After the pandemic caused an enormous spike in older workers leaving the workforce prematurely, many economists predicted there would be a ‘great unretirement.’
But they appear to have been proven wrong. A model from the Federal Reserve Bank of St Louis shows there are still almost two million more retirees than predicted.
There are still almost two million more retirees than there should be, according to a model from the Federal Reserve Bank of St Louis, which suggests those are mostly people over 65.
And although that gap started to close earlier this year, the latest data indicates it is now actually widening again.
The number of retirees peaked at around 2.44 million in January and dropping to around 1.67 million in June. But the latest Fed data for September indicates surplus retirement is back up to around 1.98 million.
The actual share of the population that was retired roughly tracked the predicted share from January 2000 right the way through February 2020, when there was a divergence
Miguel Faria e Castro, an economic policy adviser at the St. Louis Fed and creator of the model, suggested that ongoing the failure of retirees to return to work could be contributing to the tight labor market and low unemployment rate.
Since the pandemic, the Federal Reserve embarked on a historic series of interest rate hikes in an attempt to control inflation an minimize spending across the economy.
But despite interest rates of 5.25 to 5.5 percent – the highest in more than 20 years – the labor market has remained strong. In September, the last month Fed retirement data was added the US Bureau of Labor Statistics reported the economy had added 336,000 jobs, nearly twice economists’ expectations.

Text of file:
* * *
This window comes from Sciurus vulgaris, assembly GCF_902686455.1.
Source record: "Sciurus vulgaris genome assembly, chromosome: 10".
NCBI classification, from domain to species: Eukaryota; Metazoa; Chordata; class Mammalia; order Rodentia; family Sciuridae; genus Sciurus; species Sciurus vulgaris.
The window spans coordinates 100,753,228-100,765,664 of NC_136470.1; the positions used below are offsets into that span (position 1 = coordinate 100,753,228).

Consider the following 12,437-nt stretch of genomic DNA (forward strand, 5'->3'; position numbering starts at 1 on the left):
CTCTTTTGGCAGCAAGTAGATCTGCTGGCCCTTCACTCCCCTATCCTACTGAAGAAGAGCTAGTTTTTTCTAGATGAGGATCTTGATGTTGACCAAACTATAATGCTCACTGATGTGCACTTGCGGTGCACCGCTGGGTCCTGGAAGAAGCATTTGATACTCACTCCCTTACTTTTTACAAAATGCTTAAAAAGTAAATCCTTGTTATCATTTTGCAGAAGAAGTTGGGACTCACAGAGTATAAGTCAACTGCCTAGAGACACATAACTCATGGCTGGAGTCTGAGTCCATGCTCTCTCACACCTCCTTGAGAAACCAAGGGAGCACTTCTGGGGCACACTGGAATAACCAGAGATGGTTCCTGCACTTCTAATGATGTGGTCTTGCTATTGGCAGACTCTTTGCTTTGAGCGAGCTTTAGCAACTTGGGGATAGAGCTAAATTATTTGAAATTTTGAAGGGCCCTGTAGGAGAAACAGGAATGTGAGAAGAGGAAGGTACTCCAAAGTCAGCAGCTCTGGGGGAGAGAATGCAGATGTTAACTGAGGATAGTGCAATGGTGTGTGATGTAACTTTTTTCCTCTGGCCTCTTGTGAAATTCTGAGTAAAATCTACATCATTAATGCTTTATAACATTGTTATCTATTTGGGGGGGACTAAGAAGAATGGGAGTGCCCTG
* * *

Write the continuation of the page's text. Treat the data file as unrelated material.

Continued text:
Faria e Castro’s model uses labor conditions, demographic information and Social Security benefits payments information to calculate the amount of retirement that would be expected under ‘normal conditions’.
And the actual share of the population that was retired roughly tracked the predicted share from January 2000 right the way through February 2020, until the substantial divergence emerged.
Since the sudden gap emerged there has been widespread speculation about the coming unretirement. Investment management firm T. Rowe Price noted as much its ‘Unretiring’ report, published last month.
Having peaked at around 2.44 million in January and dropping to around 1.67 million in June, the latest Fed data for September indicates surplus retirement is back up to around 1.98 million
There are still almost two million more retirees than there should be, according to a model from the Federal Reserve Bank of St Louis
It found that some 20 percent of those who consider themselves retired are actually working full-time or part-time, and another 7 percent are actively seeking employment.
‘While the gap seemed to be closing earlier in the year, it seems to have widened slightly since then,’ Faria e Castro told Bloomberg.
And the Labor Force Participation Rate (LFPR) of those 65 and older, as calculated by the Bureau of Labor Statistics, similarly indicates participation is still well below pre-pandemic levels.
In October, participation was 23.7 percent. In January 2020 it had just reached a high of 26.0 percent. Although many regard entering retirement as a one-way process, others are actively seeking new work.